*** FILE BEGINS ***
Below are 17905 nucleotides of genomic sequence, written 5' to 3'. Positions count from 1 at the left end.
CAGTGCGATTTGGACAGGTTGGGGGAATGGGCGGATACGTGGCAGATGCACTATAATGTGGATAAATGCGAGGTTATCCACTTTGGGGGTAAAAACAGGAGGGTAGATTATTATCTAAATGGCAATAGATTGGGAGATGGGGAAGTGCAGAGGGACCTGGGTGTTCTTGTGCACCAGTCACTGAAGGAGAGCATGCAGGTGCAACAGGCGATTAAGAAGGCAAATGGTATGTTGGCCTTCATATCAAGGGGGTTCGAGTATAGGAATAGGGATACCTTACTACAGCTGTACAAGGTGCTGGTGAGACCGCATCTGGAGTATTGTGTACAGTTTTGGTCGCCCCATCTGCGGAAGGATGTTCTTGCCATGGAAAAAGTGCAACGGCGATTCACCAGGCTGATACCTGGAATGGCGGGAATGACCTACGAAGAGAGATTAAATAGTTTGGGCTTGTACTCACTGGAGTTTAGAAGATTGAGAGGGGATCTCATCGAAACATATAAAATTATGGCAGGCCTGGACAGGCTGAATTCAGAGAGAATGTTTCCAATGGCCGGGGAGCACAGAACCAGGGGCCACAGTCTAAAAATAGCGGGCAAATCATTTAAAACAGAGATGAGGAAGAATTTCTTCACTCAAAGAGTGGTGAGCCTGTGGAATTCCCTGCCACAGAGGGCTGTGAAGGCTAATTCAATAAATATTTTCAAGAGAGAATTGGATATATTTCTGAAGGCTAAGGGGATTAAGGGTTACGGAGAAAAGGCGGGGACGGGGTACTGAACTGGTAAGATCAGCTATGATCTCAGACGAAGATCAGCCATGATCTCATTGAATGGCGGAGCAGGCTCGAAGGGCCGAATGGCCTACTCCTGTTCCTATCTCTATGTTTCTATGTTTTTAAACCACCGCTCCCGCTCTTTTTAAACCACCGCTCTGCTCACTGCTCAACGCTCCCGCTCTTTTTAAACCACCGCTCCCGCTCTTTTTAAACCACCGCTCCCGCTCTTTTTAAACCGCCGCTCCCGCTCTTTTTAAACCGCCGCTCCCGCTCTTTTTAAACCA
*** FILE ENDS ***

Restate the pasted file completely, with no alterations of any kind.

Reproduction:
Below are 17905 nucleotides of genomic sequence, written 5' to 3'. Positions count from 1 at the left end.
CAGTGCGATTTGGACAGGTTGGGGGAATGGGCGGATACGTGGCAGATGCACTATAATGTGGATAAATGCGAGGTTATCCACTTTGGGGGTAAAAACAGGAGGGTAGATTATTATCTAAATGGCAATAGATTGGGAGATGGGGAAGTGCAGAGGGACCTGGGTGTTCTTGTGCACCAGTCACTGAAGGAGAGCATGCAGGTGCAACAGGCGATTAAGAAGGCAAATGGTATGTTGGCCTTCATATCAAGGGGGTTCGAGTATAGGAATAGGGATACCTTACTACAGCTGTACAAGGTGCTGGTGAGACCGCATCTGGAGTATTGTGTACAGTTTTGGTCGCCCCATCTGCGGAAGGATGTTCTTGCCATGGAAAAAGTGCAACGGCGATTCACCAGGCTGATACCTGGAATGGCGGGAATGACCTACGAAGAGAGATTAAATAGTTTGGGCTTGTACTCACTGGAGTTTAGAAGATTGAGAGGGGATCTCATCGAAACATATAAAATTATGGCAGGCCTGGACAGGCTGAATTCAGAGAGAATGTTTCCAATGGCCGGGGAGCACAGAACCAGGGGCCACAGTCTAAAAATAGCGGGCAAATCATTTAAAACAGAGATGAGGAAGAATTTCTTCACTCAAAGAGTGGTGAGCCTGTGGAATTCCCTGCCACAGAGGGCTGTGAAGGCTAATTCAATAAATATTTTCAAGAGAGAATTGGATATATTTCTGAAGGCTAAGGGGATTAAGGGTTACGGAGAAAAGGCGGGGACGGGGTACTGAACTGGTAAGATCAGCTATGATCTCAGACGAAGATCAGCCATGATCTCATTGAATGGCGGAGCAGGCTCGAAGGGCCGAATGGCCTACTCCTGTTCCTATCTCTATGTTTCTATGTTTTTAAACCACCGCTCCCGCTCTTTTTAAACCACCGCTCTGCTCACTGCTCAACGCTCCCGCTCTTTTTAAACCACCGCTCCCGCTCTTTTTAAACCACCGCTCCCGCTCTTTTTAAACCGCCGCTCCCGCTCTTTTTAAACCGCCGCTCCCGCTCTTTTTAAACCA